Few things can prickle my spook bone like a good ol' urban legend. Sometimes I crave that sensation you get on a long, dark car ride home after a slew of ghastly tales have been shared, and suddenly the world you're driving though seems sinister, and out to devour you. The surrounding trees seem to grow darker, and the car becomes a protective cocoon that you don't want to leave.
As a kid I was fed countless urban myths, all presented as truth. My friends were major culprits, like their annual tales of the five-storey spook house a few towns over that was so scary you paid fifty bucks to get through, but received a ten dollar refund for every floor you successfully completed. (Yet nobody could make it to the end.)
But my mom was the Queen. She taught me all about the gang initiations, from the headlight flashers, to the kidnappers, to the ankle cutters hiding under cars. She informed me of spiders hatching in the girl's unwashed hair, spiders hatching in the boy's coat at the store, and spiders hatching in the cactus. (I am still afraid of spiders.)
Years later, the information age came along and Snopes.com was one of the first web sites I ever visited. I was soon shocked and appalled to discover how much of my world view was shaped by fiction. However, the real world presentation of these tales gave them a punch that no horror flick could ever duplicate, so on occasion I try to revisit that state of mind.
Last week I noticed that Urban Legends: Final Cut was on Netflix and made the mistake of tuning in. I watched thirty minutes before going into what I call "fast-forward bursts to the end" mode.
With my urban legend itch left wholly unscratched (not unlike the itching that accompanied the spider stories), I remembered a recent urban legend-esque VHS purchase, a horror anthology called The Willies (1990).
I just learned of the film a couple months ago, not because of its merit as a movie, but because it happens to briefly show a pack of Hi-C Ecto Cooler. As my life would have it, a few weeks later I found this copy in a waning home video store.
I watched it. Sure enough it starts with very short dramatizations of three popular ones: the Kentucky Fried rat, the poodle in the microwave, and the Disney Haunted Mansion heart attack. Then it goes into its original stories. I'm sticking to my "no formal reviews" policy during this Halloween countdown, but there's still quite a bit to say about this. First off, the cover on my tape does not come close to this superior, yet equally official version...
Cover via VHS Wasteland
The image on mine is most likely stock photography, and the fact that there are two designs, seemingly produced the same year, is a glimpse into the film's fractured nature. As the cover above suggests, there is a strong Creepshow element thematically, visually, and of course, structurally. However, they were clearly shooting for a younger audience. There are clues like some green blood that make me think the PG-13 rating was planned from the start, and yet I'd say it's a "hard" PG-13 at times. I'd bet it was pitched as Creepshow meets The Goonies. It even stars Sean Astin and makes a jokey reference to the movie.
The production quality teeters between higher budget '80s horror and something you'd see on the syndicated Monsters TV series from the same era. There are better than decent monster effects (I really like his design too), and there are recognizable character actors. Plus, Kirk Cameron and Tracey Gould make a bizarre cameo appearance as their Growing Pains characters! Yet all of this is mixed with some truly painful performances.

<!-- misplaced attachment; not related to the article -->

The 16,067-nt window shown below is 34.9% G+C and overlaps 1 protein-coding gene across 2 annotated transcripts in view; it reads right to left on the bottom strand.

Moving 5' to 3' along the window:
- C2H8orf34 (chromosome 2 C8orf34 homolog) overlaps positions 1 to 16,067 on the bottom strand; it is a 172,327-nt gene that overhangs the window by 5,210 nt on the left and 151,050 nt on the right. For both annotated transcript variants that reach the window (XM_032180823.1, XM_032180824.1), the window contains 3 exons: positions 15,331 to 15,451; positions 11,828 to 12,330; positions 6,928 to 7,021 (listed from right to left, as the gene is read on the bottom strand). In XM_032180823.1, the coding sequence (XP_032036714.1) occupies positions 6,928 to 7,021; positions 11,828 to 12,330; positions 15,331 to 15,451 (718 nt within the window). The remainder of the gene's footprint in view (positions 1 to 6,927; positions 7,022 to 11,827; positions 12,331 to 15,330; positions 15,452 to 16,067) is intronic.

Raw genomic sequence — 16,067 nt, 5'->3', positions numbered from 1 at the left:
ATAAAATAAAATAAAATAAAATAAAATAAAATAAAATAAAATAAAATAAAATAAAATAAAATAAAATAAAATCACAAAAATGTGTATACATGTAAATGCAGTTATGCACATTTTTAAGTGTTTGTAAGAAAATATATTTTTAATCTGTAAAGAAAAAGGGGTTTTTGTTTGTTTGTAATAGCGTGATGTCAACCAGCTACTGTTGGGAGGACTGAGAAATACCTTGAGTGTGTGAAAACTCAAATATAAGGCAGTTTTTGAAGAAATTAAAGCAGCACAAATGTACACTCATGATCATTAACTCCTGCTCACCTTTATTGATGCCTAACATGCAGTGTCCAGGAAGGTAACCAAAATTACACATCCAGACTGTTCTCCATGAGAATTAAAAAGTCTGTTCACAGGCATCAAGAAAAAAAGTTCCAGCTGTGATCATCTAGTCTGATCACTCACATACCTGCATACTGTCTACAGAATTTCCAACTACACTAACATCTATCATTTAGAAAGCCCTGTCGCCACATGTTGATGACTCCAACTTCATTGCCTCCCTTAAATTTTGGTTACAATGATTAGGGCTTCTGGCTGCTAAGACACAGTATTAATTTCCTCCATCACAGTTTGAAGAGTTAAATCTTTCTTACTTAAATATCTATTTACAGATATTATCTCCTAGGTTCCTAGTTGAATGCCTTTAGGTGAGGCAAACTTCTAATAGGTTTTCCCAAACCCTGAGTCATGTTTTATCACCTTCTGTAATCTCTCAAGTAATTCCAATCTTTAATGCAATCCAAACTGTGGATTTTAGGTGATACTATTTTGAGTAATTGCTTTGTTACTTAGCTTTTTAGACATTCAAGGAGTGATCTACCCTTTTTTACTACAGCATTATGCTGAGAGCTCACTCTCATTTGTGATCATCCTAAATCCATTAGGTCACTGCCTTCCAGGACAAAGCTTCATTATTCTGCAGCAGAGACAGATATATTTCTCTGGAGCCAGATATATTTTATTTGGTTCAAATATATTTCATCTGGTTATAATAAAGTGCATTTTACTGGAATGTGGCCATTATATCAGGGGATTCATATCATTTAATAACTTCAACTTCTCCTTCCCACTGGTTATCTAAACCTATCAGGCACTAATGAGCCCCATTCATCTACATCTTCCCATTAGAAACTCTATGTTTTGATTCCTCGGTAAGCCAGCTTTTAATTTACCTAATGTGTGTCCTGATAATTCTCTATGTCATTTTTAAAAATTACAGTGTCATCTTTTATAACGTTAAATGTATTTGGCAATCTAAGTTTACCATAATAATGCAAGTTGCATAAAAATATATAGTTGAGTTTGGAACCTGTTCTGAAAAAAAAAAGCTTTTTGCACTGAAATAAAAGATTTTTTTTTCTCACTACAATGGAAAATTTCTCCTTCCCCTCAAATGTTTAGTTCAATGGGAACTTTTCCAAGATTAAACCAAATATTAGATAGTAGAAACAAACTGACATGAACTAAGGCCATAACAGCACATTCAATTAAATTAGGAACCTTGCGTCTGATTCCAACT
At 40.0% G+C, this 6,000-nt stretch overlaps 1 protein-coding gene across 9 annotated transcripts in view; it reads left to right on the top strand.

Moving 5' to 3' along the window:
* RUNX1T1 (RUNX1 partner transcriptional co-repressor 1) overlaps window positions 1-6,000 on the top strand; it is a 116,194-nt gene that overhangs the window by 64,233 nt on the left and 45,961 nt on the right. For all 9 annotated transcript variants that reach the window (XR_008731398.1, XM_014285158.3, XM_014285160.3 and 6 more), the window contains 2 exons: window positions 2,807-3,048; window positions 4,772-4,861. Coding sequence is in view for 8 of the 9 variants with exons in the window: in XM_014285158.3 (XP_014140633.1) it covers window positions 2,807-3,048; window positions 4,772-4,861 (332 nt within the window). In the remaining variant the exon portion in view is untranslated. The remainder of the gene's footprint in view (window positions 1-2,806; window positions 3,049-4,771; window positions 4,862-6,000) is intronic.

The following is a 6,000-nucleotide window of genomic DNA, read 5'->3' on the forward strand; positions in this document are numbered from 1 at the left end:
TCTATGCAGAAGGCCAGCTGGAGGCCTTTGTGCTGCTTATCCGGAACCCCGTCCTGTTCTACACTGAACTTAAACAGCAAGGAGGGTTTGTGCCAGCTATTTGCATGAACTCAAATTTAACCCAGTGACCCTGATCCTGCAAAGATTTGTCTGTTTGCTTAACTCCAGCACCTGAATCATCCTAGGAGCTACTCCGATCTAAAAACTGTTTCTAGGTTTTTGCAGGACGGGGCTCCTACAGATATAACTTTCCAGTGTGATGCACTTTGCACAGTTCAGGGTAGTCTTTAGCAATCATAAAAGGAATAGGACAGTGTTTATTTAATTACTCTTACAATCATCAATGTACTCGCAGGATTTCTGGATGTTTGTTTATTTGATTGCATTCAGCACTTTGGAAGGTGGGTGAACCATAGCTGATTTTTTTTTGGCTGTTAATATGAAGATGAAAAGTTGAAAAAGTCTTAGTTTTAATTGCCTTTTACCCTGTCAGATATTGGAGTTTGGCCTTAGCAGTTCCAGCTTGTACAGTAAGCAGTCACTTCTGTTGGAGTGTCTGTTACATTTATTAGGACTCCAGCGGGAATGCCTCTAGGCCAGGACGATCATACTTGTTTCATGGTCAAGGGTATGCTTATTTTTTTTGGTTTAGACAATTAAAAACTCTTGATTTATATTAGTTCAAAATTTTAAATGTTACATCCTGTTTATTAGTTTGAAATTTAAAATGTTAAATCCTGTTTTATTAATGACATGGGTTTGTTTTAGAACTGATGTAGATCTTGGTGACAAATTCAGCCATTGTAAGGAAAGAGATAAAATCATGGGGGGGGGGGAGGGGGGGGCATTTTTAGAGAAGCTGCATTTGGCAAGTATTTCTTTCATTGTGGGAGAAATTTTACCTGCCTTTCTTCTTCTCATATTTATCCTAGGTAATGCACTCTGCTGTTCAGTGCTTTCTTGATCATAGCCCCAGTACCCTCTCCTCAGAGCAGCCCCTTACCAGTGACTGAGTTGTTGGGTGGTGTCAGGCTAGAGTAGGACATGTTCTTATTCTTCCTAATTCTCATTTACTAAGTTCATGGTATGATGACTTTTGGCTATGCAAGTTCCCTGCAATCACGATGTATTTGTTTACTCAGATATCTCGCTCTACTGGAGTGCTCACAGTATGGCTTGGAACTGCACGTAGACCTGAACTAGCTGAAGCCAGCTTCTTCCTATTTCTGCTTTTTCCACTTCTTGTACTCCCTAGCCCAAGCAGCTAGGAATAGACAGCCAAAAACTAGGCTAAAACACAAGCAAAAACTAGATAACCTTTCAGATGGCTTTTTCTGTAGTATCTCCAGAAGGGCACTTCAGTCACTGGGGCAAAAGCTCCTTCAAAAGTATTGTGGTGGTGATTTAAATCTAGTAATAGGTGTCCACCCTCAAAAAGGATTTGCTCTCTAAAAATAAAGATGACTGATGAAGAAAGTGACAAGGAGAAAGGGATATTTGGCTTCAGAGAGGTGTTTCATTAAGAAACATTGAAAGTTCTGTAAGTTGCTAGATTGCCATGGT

After a while I started noticing something that rarely gets my attention— the editing. Almost every scene seems to be somewhat prolonged, and many are unnecessary. There are extra seconds tacked to the beginnings and ends of shots, like characters meandering all the way across the set, or the camera lingering after the real action is over. Then I realized that the movie only has two full length stories. All of this spawned my unverified theory that it was envisioned as a three story show, but something happened with the funding either before or during production.
Aw, man, I didn't just review it, did I?
Anyway, if you want to see what I mean, the whole thing is on youtube.
While The Willies was an interesting diversion, I still craved an urban legendary fix so I turned to an old standby, The Big Book of Urban Legends (published in 1995) from Factoid Books.
It's not an encyclopedia or a social analysis, much to the chagrin of those who gave it a one star rating. Those types of books are enjoyable too, but within these pages is the work of over two hundred different comic artists interpreting over two hundred different urban legends; one legend per page in most cases. It's really good. If you don't believe me maybe you will believe its 1995 Eisner Award for Best Anthology.
The art styles are as varied as the stories, which emphasizes the different 'voices' of the storytellers. In any given group of campfire narrators, there are the guys who seem to mess up even the best source material, and others that know how to elevate just about anything to levels of greatness.
Though the book is divided into thematic chapters like "Moving Violations" and "Occupational Hazards," there are two themes that permeate the collection: humor and horror. Most legends have one or the other, and some have both.
Once I've read story after story about people whom I would not want to be, that dark-drive-home feeling usually comes creeping over me. I feel like a kid again, sitting in the back seat, shellshocked by my mother's horrific lies.
You can get the book used on Amazon for next to nothing. Be warned that there's some pretty grisly stuff that's covered, but it's probably nothing that you didn't already hear at summer camp.